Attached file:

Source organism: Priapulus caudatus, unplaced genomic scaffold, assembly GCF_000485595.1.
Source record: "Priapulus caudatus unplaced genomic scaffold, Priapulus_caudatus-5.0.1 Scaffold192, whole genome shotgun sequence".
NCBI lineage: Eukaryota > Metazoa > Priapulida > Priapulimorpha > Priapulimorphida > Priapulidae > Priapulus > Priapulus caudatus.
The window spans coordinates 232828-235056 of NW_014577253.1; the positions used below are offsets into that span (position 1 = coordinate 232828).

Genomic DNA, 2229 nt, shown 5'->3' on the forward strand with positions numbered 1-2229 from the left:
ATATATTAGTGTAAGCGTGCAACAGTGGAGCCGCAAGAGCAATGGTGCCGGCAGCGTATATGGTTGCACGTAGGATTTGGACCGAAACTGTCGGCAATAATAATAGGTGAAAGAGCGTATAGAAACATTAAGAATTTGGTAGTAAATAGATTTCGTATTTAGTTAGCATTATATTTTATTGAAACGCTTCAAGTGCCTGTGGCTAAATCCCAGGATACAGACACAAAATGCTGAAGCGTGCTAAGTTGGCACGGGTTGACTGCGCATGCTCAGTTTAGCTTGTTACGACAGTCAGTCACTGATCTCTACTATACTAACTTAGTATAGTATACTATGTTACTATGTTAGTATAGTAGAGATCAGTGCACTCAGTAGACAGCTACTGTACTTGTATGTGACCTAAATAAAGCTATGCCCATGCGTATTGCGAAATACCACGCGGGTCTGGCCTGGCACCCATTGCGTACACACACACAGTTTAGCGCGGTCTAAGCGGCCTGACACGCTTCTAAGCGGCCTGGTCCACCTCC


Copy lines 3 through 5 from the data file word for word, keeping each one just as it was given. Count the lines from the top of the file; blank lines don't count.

NCBI lineage: Eukaryota > Metazoa > Priapulida > Priapulimorpha > Priapulimorphida > Priapulidae > Priapulus > Priapulus caudatus.
The window spans coordinates 232828-235056 of NW_014577253.1; the positions used below are offsets into that span (position 1 = coordinate 232828).

Genomic DNA, 2229 nt, shown 5'->3' on the forward strand with positions numbered 1-2229 from the left: